In this post the Australian travel photographer and blogger Stef Ferro will suggest you the best camera lenses for your next trip.
For the last two years I have been tutoring a fortnightly travel photography workshop. Usually we go through camera settings and how to best use them on a trip. At the end of the course I run a Q&A for the last doubts.
There is a very common question I receive almost every time:
What is your favourite camera when travelling?
Although I do not believe you can find the perfect camera I fully understand that an indication is always welcome.
My short answer is to go mirrorless, small and light, my long reply is to investigate a bit more on this post that includes a lot of info about the benefit of each choice.
I am however always surprised to finish the workshop without the following question:
What is your favourite camera lens to take on a trip?
It seems that lenses are not as important. The budget is allocated to the camera and, as many times I am said, “the kit lens will do”. But is it the right choice? Maybe not.
I may be too extreme here, however I really think that the lens is actually more critical than the camera itself
One of the best training I watched was run by Prof. Marc Levoy. He had a great lesson focusing on differences using the same camera and different lenses, so interesting. By the way, this was part of an 18-lectures workshop that I would suggest to everyone.
This is my quick tip : if you buy only one lens then allocate a similar budget to the camera and the lens.
Avoid buying a $2,000 camera with a $500 lens
How to pick the best camera lenses for travel photography
If it is true that the best camera is always the one with you then the best lens is the one that will help to capture the majority of your photos in your trip.
So why not travelling with multiple lenses, to cover maybe from a wide focal length of 10mm to a super zoom of 600mm?
Here are three easy answers:
- Risk of theft
I live in Melbourne however I visit Sydney quite often. It’s such an amazing city with lots of places and areas to stay and visit.
In Australia most of the cheap airlines allow a check-in luggage up to 7kg. That is enough for a weekend unless I take my heavy DSLR with the 24-120mm lens and I run into a luggage surcharge of $50 (I know, unbelievable).
And this is why I usually travel with a mirrorless and a couple of lenses that I can easily put in my jacket and forget about them. This is the way I want to travel, very light. And this is why I tend to take max 2 lenses with me.
When I travel alone I usually move every 2-3 days. Packing multiple lenses and transporting many of them is just not an option. When I travel with my small child I usually book a place for a week or longer. As you can imagine, I have already so many bits and pieces that having several lenses is just not ideal.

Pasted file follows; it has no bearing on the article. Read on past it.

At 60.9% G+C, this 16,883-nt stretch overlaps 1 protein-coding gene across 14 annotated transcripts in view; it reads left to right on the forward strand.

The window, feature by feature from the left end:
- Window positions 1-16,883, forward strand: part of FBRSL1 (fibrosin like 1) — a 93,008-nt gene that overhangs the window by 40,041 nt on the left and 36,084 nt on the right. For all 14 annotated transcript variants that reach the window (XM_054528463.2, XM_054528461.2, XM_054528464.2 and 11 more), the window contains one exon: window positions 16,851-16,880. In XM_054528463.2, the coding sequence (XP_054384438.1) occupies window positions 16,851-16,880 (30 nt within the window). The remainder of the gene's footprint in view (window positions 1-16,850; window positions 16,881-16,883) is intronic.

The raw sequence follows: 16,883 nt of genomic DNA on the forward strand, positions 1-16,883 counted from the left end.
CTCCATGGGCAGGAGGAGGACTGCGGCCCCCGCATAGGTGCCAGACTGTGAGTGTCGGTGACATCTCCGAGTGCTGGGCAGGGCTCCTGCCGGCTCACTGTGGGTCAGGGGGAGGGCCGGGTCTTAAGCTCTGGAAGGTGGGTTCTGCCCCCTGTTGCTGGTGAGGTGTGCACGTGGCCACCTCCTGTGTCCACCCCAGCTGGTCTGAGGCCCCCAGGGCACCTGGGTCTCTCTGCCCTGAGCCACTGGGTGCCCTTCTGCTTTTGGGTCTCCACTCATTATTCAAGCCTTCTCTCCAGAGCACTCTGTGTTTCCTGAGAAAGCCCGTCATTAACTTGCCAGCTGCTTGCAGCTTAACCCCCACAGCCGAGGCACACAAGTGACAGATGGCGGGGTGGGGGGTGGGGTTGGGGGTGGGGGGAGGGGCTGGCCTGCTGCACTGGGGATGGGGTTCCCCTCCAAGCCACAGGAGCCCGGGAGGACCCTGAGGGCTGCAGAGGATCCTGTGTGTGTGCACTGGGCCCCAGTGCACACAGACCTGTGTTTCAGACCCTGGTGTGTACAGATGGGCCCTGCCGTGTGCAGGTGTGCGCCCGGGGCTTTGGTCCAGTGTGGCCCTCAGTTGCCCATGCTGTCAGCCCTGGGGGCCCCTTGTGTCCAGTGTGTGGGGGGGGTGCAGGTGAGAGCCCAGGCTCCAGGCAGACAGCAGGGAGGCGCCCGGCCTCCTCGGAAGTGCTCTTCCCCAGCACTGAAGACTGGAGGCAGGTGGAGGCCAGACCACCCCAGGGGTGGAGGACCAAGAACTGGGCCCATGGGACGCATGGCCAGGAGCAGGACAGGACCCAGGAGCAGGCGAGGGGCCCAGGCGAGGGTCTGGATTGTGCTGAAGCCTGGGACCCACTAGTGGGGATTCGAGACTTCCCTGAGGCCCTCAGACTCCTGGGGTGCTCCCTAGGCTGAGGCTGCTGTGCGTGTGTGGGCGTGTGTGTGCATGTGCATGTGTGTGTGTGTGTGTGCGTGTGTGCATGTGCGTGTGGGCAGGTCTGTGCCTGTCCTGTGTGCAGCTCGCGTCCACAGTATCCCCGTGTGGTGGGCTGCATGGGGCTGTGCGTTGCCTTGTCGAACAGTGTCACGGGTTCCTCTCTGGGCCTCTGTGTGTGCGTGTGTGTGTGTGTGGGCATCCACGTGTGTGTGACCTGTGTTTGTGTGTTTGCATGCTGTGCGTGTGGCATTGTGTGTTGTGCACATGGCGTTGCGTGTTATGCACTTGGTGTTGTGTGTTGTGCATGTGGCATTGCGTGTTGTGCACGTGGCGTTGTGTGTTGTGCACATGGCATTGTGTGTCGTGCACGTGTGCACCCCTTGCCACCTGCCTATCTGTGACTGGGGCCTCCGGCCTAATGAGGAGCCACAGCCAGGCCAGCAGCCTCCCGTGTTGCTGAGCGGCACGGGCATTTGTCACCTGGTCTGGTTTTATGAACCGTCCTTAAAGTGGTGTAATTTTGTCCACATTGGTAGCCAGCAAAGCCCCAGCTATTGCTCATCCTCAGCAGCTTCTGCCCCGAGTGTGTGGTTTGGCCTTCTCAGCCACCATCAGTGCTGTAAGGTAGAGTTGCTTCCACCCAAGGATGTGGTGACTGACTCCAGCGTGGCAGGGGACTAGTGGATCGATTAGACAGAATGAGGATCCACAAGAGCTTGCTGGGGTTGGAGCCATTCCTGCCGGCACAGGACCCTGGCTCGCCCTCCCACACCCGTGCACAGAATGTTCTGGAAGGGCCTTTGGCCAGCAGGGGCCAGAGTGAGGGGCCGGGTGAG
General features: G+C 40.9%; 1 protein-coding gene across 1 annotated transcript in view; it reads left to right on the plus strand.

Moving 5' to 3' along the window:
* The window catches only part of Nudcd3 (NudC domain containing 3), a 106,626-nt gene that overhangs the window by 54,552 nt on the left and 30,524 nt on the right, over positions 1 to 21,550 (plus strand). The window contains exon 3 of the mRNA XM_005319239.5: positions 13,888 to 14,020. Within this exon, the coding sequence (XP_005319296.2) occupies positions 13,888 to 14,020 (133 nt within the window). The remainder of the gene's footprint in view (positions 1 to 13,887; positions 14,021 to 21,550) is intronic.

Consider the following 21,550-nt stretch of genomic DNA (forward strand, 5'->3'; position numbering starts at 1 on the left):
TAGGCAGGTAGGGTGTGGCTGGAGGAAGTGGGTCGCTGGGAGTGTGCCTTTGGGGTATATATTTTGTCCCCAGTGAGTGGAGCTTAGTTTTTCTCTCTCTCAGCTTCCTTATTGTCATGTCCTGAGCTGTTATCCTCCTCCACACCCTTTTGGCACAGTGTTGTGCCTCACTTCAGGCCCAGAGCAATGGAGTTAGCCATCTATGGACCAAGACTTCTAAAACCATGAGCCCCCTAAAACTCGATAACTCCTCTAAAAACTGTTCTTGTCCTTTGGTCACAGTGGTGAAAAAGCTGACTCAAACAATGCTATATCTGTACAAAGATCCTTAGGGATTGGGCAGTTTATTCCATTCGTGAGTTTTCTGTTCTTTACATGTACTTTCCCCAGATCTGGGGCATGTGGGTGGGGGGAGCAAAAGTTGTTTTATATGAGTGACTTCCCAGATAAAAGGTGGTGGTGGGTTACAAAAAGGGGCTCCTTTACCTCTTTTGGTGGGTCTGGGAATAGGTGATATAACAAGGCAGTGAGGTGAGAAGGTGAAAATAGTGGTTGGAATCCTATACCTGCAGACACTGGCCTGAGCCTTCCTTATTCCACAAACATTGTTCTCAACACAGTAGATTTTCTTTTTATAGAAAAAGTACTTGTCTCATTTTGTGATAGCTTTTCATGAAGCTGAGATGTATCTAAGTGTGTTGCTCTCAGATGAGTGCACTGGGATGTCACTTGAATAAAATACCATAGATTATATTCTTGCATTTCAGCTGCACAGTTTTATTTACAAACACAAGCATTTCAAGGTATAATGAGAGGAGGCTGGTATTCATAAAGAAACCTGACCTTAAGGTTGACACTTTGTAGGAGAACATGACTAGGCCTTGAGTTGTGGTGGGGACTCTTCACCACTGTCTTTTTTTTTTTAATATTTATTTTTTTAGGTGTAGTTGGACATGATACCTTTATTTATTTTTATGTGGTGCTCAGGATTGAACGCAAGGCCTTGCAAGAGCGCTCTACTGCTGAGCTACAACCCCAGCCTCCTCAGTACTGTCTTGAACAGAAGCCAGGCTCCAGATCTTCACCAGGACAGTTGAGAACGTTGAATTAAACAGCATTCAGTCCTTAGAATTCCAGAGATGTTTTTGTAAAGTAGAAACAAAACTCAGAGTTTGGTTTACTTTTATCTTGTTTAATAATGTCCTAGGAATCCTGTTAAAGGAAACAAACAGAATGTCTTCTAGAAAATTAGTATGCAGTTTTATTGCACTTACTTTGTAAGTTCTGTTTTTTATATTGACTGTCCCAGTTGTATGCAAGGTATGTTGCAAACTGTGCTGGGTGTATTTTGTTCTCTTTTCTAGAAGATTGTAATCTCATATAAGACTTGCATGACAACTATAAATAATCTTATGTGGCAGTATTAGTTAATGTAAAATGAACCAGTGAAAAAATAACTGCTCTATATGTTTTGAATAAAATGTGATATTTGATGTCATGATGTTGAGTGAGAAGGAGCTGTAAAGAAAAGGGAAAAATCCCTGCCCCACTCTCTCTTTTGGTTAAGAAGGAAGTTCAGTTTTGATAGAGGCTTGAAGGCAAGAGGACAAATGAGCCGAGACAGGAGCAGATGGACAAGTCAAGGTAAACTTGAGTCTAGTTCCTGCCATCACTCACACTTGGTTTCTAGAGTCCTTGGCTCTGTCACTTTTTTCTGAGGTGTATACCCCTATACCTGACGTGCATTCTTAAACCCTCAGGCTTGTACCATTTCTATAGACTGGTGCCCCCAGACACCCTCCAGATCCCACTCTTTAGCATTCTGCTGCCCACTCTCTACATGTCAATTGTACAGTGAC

There is also a straightforward fact. When you leave a lens in your hotel room you are unfortunately running the risk of theft. I don’t want to mention walking on a market with a “Canon” labelled bag full of equipment.
How do I travel in these days?
I just pack two lenses and, when really needed, a third one:
- an all round zoom lens
- a prime
- an ultra wide angle or super zoom, in rare cases
All Round zoom lens for travelling
My favourite all-round lens for travelling is in the 24-80mm or 24-100mm focal range.
In this post I always talk about equivalent focal length. If you are not familiar with this concept you may read this great article from DPReview with a down to earth explanation.
As a rule of thumb, the wider the aperture the better, as you increase the photo opportunities.
I would suggest an F/2.8 or even lower.
Why such a wide aperture for travel photography?
- To have a narrow depth of field. Think of photos of architectural details or simply portraits of local people with a lovely blurred background.
- To make photos in low light environments, as the local markets, without pushing too high the ISO. I still remember how dark the fish market in Port Louis (Mauritius) was!!
- To shoot without tripod on a sunset or at night. The wider you can go on the aperture the more light you will receive on your sensor without the need to use higher levels of ISO.
Why as wide as 24mm?
Because it’s a nice average wide angle to capture most of the typical photos when we travel like landscapes or lanes/alleys of a city for example.
Why 80mm or 100mm?
Because honestly you will hardly need more than that. Let’s remember that we have legs too and we can move closer to the subject in most cases
Of course there will be the time when you will regret that you have left behind the 200mm or you have not bought the 300mm. Compromise compromise…
Prime lens for traveling
Why buying a prime lens, with a single focal length?
These are my 4 main reasons:
- Great image quality
- Light in weight
- Small in size
They have only one unique focal length which usually performs at the highest professional level.
When travelling, markets photography is an essential part of my work. If you have a mirrorless with a small prime you will be able to walk unnoticed. You will look like one of the many tourists.